Another concern with externally facilitated events or projects is that the local leaders often delegate responsibility for the effort to the facilitators. The local leaders are more than happy to do so, particularly at the beginning of a lean transformation initiative. Often under the guise of not having time, their true intent is to keep the effort at arm’s length, with the belief that by doing so they will avoid being associated with what they think might be a failed endeavor. The facilitators are often willing to oblige, as it justifies their roles (and employment) over time. It’s a win-win situation for both parties.
However, once again, in this situation, the local leaders will not develop the necessary skills and mindsets that are necessary for achieving cultural change. Worse still is that the changes made most likely will not be sustainable when the lean facilitator or Six Sigma Black Belt moves on to another area. Frankly, the lean group or six sigma folks just do not have enough capacity to provide the coaching that’s necessary over time to develop the process-improvement and problem-solving skills of all front-line and middle managers.
Narrow and deep is better than broad and shallow
Too often organizations in their attempt to accelerate a lean transformation take a “broad and shallow” approach. This means that all associates are involved early in the effort, often beginning with everyone being trained. The key frontline and middle managers are included in wave after wave of training. The benefit of this approach is that it provides a strong introduction to CI, raising the general awareness of the concepts. However, if the participants do not have sufficient opportunities to properly apply what they have learned, much of the learning likely will be lost over time.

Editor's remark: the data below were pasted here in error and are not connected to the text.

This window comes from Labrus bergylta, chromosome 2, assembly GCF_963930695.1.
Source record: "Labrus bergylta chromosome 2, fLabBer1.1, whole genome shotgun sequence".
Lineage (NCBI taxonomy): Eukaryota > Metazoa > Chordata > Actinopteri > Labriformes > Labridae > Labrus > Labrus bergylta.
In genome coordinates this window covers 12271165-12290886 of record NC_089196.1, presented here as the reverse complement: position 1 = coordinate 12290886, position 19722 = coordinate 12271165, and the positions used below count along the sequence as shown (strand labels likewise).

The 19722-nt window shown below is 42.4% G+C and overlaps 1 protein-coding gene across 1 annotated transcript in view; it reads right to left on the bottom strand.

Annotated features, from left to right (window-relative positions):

A “narrow and deep” approach involves training a limited number of participants, coupled with opportunities to deepen their learning through practical application. As each small group demonstrates sufficient understanding, then another group of individuals is identified and given the same training. This approach better assures sustainable change as the leaders learn what is truly required to continuously coach people in their work group. Given that the number of participants at any one time is limited, effective coaching can be provided. Further, early participants can serve as coaching resources as the effort expands to involve more individuals in the organization. To be clear, we are referring to front-line and middle managers coaching their peers.
Develop internal capability ASAP
At the beginning of a lean transformation, many organizations make use of outside resources. In the absence of internal experience and knowledge, this is typically necessary. However, the objective at the outset must be to develop internal capability as quickly as possible. This can be done through a deliberate “train-the-trainer” program. Experience has shown that an individual can develop sufficient facilitative capability in approximately six months. Such train-the-trainer programs are based on proper instructional design concepts, and a “narrow and deep” approach.
Tools can be taught, consultants can be hired, events can be held, but without front-line staff and middle management involvement and buy in, no process improvement initiative would ever work. This was true with Meritus Health in Hagerstown, Maryland, according to Sara Abshari, the organization’s manager, operations improvement.
“After five years of consultants and teaching the fundamentals of lean (which please don’t get me wrong, I do believe are necessary to know and understand), we had no sustainment, no collaboration between departments and units and no real lean culture,” Abshari said. “It was only when continuous improvement and the meaning behind daily practice was explained that individuals started to understand what lean means.”
Abshari added that practices like Kata and kaizen events will only work if there is daily follow up with experiments. “It’s only when you apply the change that you can see how it impacts your flow,” she said.
“The easiness and simplicity of Kata was what got staff’s buy in,” Abshari said. “Today, more than 44 departments at Meritus are continuously working on various initiatives, many of which no longer need coaching from operational improvement.”
This article originally appeared in the Summer 2018 issue of Target magazine. Drew Locher is the managing director of Change Management Associates and will be a keynote speaker this spring at the Continuous Improvement Transformational Summit on April 12, 2019 in Gettysburg, PA. Learn more about this event at http://bit.ly/2BKHMfE.